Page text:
What Does It Mean to Be Woke?

June 4, 2020 Comments Off on What Does It Mean to Be Woke?

In the preface to her scintillating picture book of poems for young readers, Mahogany L. Browne provides this definition of “woke”:

It means to be aware. It means to see your surroundings and challenge how we strengthen our relationship with the government, the community, and nature. To be WOKE is to fight for your civil rights and to fight for the rights of your neighbors…The idea of being aware of your surroundings, especially in a time when we are taught to be quiet and not rock the boat, can be difficult to embrace, but this is where our freedom begins.

The events of the last week are calling us to become woke. They are calling us to listen, especially to Black voices unleashing decades of pain and injustice. They are calling us to expand our bookshelves and our social media feeds to include more voices of color (@hereweeread and @theconsciouskid are a great place to start for parents). They are calling us to talk to our children about difficult topics like race, privilege, and racism and help them revise their summer reading lists to include stories by people of color. They are calling us to begin the uncomfortable and long-overdue work of examining the way our own whiteness makes us complicit in the sickness of systemic racism, because until we change what’s in our hearts, we can’t lead our children to do the same.

Topics like police brutality and racial profiling can be overwhelming and frightening to children of all races, but we can also use these conversations to empower them. “Rocking the boat” starts with finding the words to describe what’s happening and how it makes us feel—and then turning these words into beacons of inspiration, hope, and change.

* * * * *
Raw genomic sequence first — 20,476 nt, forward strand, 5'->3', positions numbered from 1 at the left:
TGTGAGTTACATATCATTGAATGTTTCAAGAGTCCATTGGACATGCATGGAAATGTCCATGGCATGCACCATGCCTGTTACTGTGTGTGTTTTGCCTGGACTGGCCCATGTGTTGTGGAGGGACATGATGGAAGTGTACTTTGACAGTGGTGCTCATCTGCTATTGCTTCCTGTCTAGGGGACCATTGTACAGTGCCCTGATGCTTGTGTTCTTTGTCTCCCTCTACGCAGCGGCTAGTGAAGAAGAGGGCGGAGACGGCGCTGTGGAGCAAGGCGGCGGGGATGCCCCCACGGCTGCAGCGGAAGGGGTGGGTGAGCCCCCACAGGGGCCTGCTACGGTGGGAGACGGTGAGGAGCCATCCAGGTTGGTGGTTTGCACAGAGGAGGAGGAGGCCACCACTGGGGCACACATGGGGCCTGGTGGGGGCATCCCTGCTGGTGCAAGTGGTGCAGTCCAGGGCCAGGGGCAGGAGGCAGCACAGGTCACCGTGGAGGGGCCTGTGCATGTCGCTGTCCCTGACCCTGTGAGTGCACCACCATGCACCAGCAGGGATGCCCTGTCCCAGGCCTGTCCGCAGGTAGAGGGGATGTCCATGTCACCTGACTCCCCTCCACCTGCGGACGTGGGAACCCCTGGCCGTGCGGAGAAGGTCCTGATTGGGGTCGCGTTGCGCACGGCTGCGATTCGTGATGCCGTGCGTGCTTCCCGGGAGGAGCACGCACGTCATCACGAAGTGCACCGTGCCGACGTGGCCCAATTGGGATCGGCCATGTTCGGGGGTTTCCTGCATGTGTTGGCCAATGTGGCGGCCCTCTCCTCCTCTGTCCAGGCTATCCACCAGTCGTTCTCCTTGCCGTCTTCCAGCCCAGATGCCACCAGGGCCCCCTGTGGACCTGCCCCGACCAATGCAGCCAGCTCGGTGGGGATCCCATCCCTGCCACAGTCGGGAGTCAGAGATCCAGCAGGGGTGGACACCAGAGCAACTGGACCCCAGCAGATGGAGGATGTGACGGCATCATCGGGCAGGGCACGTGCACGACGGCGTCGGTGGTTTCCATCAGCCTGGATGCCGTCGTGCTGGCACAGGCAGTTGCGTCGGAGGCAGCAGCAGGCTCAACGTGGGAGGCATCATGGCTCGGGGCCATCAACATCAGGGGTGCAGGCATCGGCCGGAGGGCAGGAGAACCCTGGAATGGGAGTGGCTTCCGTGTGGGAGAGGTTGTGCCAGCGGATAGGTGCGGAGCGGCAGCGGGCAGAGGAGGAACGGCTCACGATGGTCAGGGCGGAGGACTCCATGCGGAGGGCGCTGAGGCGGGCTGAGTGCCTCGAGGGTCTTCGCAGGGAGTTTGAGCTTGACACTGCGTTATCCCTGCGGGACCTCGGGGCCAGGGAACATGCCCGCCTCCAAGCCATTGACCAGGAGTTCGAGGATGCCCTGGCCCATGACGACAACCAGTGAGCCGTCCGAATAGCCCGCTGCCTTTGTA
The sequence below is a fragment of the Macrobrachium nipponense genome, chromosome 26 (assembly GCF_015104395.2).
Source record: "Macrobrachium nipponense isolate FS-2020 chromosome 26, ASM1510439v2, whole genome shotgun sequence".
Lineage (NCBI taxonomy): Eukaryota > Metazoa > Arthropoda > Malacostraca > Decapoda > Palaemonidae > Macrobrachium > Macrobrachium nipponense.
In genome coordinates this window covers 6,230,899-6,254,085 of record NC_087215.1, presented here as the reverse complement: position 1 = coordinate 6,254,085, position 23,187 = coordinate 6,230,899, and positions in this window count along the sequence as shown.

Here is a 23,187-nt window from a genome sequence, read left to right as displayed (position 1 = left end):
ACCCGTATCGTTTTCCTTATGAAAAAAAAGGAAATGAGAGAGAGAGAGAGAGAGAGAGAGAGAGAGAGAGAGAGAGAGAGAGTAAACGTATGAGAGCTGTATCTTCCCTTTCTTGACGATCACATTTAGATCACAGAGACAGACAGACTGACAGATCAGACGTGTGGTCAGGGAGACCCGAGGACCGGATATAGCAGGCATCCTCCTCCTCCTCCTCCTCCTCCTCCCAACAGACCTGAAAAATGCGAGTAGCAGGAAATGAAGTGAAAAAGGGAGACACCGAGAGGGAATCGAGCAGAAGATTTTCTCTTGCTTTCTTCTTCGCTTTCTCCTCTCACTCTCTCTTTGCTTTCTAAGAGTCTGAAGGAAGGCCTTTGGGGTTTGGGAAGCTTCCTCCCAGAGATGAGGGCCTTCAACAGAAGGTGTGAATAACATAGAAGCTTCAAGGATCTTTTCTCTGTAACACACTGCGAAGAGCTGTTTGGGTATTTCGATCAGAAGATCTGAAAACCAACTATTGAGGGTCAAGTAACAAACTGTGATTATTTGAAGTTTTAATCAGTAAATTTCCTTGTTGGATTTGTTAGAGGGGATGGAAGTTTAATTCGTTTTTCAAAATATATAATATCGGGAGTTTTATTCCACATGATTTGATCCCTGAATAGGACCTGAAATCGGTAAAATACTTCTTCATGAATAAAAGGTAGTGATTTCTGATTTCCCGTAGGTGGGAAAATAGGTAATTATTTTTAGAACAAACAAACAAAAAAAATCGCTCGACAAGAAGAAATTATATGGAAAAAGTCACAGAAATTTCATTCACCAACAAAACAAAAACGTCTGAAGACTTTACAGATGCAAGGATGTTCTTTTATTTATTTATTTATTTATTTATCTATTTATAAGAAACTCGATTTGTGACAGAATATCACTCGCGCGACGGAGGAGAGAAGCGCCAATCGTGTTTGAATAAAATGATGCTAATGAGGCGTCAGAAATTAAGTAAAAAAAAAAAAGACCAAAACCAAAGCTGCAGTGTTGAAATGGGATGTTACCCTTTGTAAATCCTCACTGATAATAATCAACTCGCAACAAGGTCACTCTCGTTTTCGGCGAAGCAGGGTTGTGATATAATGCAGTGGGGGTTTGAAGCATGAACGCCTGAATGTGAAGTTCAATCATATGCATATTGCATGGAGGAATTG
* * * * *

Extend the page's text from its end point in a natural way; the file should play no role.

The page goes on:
We are being called to help our children find their voice, and I can think of no better vehicle than Woke: A Young Poet’s Call to Justice (Ages 8-12). Historically, poets have been on the forefront of social movements. Here, Mahogany L. Browne’s poems sit alongside those from Elizabeth Acevedo and Olivia Gatwood, serving as “instruction manuals and anthems,” as “literary heartbeats and blueprints of survival,” for our children to sift through cruelty and injustice and find the words and courage to speak out about them. Several of the poems address racial history and discrimination. Others speak to gender bias, immigration, activism, body image, physical disability, intersectionality, and our relationship with nature. Taken as a whole, the poems celebrate a definition of community that’s richer for its diversity of voices, skin colors, and genders. Double-page illustrations by Theodore Taylor III enhance the vibrancy of the poems. As “Instructions on Listening to the Trees” concludes, “We are all part of someone else’s journey/ That’s the way communities are built/ Each root sprawling toward the edge of an infinite smile.”